Facebook's iOS app gets stickers, Chat HeadsThe social network gives iPhone users a way to use certain Home features, Google sidesteps ads in Glass, and CNET looks at how tech was used to communicate after Boston Marathon explosions.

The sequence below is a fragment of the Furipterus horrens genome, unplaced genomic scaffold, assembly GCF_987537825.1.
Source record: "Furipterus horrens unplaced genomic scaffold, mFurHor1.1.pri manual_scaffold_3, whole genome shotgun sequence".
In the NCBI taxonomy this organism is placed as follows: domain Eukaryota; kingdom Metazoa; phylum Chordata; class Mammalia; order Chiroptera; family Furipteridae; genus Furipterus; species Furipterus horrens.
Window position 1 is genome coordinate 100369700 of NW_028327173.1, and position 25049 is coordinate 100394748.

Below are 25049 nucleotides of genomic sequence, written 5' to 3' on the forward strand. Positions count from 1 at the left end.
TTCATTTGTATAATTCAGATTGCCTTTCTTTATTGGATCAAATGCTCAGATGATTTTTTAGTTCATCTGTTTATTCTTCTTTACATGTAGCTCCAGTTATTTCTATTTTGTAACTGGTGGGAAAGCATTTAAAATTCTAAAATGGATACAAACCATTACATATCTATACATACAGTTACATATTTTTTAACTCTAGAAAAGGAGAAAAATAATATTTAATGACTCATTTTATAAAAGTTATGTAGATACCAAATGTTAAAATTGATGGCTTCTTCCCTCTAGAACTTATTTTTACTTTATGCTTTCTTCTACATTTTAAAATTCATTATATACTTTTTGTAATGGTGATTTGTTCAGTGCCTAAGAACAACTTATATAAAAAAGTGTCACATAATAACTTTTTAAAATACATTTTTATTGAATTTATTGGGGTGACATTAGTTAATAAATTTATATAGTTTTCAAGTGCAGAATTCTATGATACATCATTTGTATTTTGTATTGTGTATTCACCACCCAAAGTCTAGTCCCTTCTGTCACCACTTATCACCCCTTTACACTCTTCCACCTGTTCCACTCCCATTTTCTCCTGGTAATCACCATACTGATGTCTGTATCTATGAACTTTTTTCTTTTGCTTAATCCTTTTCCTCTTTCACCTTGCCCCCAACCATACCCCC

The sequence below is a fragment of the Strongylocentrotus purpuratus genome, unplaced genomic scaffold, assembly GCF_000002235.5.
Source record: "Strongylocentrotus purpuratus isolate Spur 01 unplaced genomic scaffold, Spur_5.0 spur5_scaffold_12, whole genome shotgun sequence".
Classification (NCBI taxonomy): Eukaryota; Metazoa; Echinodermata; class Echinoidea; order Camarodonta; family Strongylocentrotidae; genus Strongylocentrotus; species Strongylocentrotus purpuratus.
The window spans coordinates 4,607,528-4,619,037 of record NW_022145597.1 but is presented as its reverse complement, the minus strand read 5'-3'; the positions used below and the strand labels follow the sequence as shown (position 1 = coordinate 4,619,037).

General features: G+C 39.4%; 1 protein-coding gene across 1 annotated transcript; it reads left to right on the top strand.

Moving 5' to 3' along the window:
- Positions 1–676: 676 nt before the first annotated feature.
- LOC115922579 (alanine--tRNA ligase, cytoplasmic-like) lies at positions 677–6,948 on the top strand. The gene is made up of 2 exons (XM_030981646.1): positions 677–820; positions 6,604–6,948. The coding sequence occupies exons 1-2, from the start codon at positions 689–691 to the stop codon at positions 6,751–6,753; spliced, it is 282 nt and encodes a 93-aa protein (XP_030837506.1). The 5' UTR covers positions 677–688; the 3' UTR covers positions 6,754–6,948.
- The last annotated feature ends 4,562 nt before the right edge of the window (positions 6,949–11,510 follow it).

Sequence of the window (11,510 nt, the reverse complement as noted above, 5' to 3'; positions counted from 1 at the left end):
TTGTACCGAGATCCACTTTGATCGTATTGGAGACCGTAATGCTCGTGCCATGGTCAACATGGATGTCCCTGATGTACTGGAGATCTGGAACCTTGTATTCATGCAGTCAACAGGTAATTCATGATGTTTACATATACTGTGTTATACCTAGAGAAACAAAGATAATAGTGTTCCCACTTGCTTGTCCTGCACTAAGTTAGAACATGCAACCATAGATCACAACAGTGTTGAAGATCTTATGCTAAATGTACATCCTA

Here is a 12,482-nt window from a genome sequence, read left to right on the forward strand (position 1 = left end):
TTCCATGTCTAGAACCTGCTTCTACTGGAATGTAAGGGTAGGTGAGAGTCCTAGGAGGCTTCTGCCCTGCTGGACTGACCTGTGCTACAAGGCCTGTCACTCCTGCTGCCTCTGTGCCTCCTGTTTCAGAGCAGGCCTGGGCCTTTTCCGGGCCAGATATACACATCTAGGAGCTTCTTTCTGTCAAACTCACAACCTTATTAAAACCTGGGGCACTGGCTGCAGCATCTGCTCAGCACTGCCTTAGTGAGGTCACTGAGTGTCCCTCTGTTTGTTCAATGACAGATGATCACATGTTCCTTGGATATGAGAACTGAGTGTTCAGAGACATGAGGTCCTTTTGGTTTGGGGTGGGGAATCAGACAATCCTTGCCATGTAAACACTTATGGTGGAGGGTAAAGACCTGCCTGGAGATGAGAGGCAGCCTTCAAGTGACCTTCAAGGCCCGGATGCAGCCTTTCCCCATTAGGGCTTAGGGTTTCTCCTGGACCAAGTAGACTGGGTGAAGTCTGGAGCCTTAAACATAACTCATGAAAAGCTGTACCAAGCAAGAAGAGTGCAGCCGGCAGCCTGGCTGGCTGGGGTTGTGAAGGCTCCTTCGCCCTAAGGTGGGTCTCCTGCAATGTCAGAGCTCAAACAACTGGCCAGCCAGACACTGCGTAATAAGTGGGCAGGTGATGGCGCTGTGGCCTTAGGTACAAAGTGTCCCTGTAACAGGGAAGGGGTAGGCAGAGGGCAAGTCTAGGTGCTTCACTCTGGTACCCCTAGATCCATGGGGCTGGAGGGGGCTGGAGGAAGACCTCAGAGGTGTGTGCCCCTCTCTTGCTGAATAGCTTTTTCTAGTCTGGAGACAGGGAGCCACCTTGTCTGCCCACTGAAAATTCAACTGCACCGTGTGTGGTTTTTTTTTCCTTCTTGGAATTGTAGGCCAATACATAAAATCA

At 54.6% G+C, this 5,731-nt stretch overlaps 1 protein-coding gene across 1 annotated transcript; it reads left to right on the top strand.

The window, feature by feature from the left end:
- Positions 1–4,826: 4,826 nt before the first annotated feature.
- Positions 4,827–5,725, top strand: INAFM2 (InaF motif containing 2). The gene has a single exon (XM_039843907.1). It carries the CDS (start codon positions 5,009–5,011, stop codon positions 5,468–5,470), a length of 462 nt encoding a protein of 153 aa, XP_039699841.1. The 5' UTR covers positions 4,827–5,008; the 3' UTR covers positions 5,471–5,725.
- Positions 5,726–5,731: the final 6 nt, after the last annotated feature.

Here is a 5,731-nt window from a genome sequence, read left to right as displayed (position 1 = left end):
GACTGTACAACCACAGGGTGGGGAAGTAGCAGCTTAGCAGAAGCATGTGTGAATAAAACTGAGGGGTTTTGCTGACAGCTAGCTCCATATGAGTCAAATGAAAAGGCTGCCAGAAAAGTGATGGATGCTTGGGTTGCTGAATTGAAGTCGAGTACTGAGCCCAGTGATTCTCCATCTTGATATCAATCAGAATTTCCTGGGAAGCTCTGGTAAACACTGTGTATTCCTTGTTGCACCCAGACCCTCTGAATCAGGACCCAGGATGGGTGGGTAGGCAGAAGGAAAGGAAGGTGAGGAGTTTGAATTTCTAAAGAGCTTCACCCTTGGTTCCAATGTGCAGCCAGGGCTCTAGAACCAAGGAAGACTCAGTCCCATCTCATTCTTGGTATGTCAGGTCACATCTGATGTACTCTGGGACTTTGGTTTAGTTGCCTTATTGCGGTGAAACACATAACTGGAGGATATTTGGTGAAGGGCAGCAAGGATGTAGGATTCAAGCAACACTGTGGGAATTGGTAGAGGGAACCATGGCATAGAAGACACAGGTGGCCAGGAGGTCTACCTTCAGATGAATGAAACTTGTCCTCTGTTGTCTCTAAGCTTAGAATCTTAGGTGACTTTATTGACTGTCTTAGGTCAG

It's time to start a new type of sticker collection. I'm Bridget Carey and this is your CNET Update. Google released more details and specs about the first limited edition version of Google Glass Eyewear. There are no speakers. You'll hear sounds through bone conduction technology where the sound waves travel through your skull to your inner ear. It has a 5-megapixel camera that can capture video in 720p. The battery said to last today but video recording and doing live video chat hang outs will drain it faster and these early models will have GPS and text messaging but only when paired with the Android Operating System 4.0.3 or higher. Also, users will not see any advertisements while using it at least for now. All the developers working on apps for Glass have been told they can have any ads in their apps. So, it seems Google wants to keep ads out of your eyeball while you warm up to the idea of wearing a computer on your face. Only a select group of developers and those who entered a contest were able to get the opportunity to buy Google Glass. But here's something Android fans can order now. The Galaxy S4. Pre-orders have begun for AT&T and US Cellular and the phones will ship on April 30th. Facebook updated its iOS app to include Chat Heads and a new thing called Stickers. It's not the same as Chat Heads on Android. On Apple, these chat icons can only be seen within the Facebook app and in a message, iOS users can send these oversized animated characters called Stickers, which are currently free to send. Social media always becomes a tool for quickly spreading information about a disaster or emergency and that of course was true for the bombings at the Boston Marathon. What's not worthy from a tech perspective is that law enforcement could be helped in their investigation by all the photos and videos taken by the thousands of spectators at the marathon. With smartphones making it easy to record, it could become a crowd source to record what happened. Boston police talked to Twitter to ask people for video of the finish line and the web became a resource to track down loved ones through databases put up by Google and the Red Cross. And these only resources are important because cell networks are not reliable when there's a massive increase in voice calls during an emergency. In Boston, shortly after the attack, networks were down but text messages worked. And that's important to remember if you ever need to reach someone in a crisis, use text messages. Text data travels on a different pipeline than voice calls. And if it's backed up, text messages will wait in a queue to be sent unlike calls that simply disconnect. That's your tech news update. You can find more details at cnet.com/update. From our studios in New York, I'm Bridget Carey.